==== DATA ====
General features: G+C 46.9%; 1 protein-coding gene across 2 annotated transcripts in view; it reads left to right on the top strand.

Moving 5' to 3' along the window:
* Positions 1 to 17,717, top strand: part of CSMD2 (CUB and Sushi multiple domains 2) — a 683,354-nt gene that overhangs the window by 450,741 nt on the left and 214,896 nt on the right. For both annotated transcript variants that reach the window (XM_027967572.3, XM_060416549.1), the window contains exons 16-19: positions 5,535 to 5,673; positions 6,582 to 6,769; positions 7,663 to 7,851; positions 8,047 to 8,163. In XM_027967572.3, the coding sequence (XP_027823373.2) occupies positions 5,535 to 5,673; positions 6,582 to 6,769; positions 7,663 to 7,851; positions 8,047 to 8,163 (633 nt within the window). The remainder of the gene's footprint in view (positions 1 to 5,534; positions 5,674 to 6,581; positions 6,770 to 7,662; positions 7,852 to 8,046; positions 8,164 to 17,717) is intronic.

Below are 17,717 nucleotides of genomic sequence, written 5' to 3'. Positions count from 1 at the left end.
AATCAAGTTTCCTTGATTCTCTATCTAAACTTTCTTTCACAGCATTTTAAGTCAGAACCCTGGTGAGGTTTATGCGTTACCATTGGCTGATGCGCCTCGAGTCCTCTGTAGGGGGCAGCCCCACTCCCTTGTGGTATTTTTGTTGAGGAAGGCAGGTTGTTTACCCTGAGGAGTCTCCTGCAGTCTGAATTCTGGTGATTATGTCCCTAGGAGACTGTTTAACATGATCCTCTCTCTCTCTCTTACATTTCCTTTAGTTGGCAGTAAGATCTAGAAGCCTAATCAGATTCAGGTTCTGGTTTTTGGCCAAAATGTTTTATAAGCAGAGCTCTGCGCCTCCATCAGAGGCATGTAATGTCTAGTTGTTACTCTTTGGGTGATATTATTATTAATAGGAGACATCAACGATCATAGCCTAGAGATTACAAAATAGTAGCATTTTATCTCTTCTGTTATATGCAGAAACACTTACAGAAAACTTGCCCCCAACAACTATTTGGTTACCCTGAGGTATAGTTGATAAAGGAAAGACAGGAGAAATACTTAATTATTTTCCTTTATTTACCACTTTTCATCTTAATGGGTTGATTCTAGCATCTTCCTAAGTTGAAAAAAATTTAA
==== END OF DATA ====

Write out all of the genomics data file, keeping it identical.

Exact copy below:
General features: G+C 46.9%; 1 protein-coding gene across 2 annotated transcripts in view; it reads left to right on the top strand.

Moving 5' to 3' along the window:
* Positions 1 to 17,717, top strand: part of CSMD2 (CUB and Sushi multiple domains 2) — a 683,354-nt gene that overhangs the window by 450,741 nt on the left and 214,896 nt on the right. For both annotated transcript variants that reach the window (XM_027967572.3, XM_060416549.1), the window contains exons 16-19: positions 5,535 to 5,673; positions 6,582 to 6,769; positions 7,663 to 7,851; positions 8,047 to 8,163. In XM_027967572.3, the coding sequence (XP_027823373.2) occupies positions 5,535 to 5,673; positions 6,582 to 6,769; positions 7,663 to 7,851; positions 8,047 to 8,163 (633 nt within the window). The remainder of the gene's footprint in view (positions 1 to 5,534; positions 5,674 to 6,581; positions 6,770 to 7,662; positions 7,852 to 8,046; positions 8,164 to 17,717) is intronic.

Below are 17,717 nucleotides of genomic sequence, written 5' to 3'. Positions count from 1 at the left end.
AATCAAGTTTCCTTGATTCTCTATCTAAACTTTCTTTCACAGCATTTTAAGTCAGAACCCTGGTGAGGTTTATGCGTTACCATTGGCTGATGCGCCTCGAGTCCTCTGTAGGGGGCAGCCCCACTCCCTTGTGGTATTTTTGTTGAGGAAGGCAGGTTGTTTACCCTGAGGAGTCTCCTGCAGTCTGAATTCTGGTGATTATGTCCCTAGGAGACTGTTTAACATGATCCTCTCTCTCTCTCTTACATTTCCTTTAGTTGGCAGTAAGATCTAGAAGCCTAATCAGATTCAGGTTCTGGTTTTTGGCCAAAATGTTTTATAAGCAGAGCTCTGCGCCTCCATCAGAGGCATGTAATGTCTAGTTGTTACTCTTTGGGTGATATTATTATTAATAGGAGACATCAACGATCATAGCCTAGAGATTACAAAATAGTAGCATTTTATCTCTTCTGTTATATGCAGAAACACTTACAGAAAACTTGCCCCCAACAACTATTTGGTTACCCTGAGGTATAGTTGATAAAGGAAAGACAGGAGAAATACTTAATTATTTTCCTTTATTTACCACTTTTCATCTTAATGGGTTGATTCTAGCATCTTCCTAAGTTGAAAAAAATTTAA